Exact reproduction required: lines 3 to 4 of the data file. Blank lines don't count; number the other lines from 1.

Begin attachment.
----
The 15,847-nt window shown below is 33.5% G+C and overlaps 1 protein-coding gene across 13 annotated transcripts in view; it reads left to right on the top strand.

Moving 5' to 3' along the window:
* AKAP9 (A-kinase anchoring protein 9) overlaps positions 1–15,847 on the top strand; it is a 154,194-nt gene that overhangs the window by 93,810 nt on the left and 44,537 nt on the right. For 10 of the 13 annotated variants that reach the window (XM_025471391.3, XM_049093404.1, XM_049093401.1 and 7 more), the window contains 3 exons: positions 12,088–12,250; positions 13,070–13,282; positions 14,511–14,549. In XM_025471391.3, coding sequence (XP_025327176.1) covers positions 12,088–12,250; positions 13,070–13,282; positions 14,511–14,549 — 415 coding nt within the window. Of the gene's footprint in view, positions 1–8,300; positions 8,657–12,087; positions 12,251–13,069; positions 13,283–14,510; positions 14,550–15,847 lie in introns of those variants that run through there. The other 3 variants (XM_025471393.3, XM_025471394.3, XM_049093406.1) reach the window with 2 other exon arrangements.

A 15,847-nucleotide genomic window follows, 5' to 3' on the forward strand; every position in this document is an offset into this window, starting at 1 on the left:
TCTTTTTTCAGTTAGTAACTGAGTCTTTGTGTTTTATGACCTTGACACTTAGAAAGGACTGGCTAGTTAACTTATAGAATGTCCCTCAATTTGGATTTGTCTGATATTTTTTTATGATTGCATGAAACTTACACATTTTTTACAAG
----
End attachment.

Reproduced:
* AKAP9 (A-kinase anchoring protein 9) overlaps positions 1–15,847 on the top strand; it is a 154,194-nt gene that overhangs the window by 93,810 nt on the left and 44,537 nt on the right. For 10 of the 13 annotated variants that reach the window (XM_025471391.3, XM_049093404.1, XM_049093401.1 and 7 more), the window contains 3 exons: positions 12,088–12,250; positions 13,070–13,282; positions 14,511–14,549. In XM_025471391.3, coding sequence (XP_025327176.1) covers positions 12,088–12,250; positions 13,070–13,282; positions 14,511–14,549 — 415 coding nt within the window. Of the gene's footprint in view, positions 1–8,300; positions 8,657–12,087; positions 12,251–13,069; positions 13,283–14,510; positions 14,550–15,847 lie in introns of those variants that run through there. The other 3 variants (XM_025471393.3, XM_025471394.3, XM_049093406.1) reach the window with 2 other exon arrangements.

A 15,847-nucleotide genomic window follows, 5' to 3' on the forward strand; every position in this document is an offset into this window, starting at 1 on the left: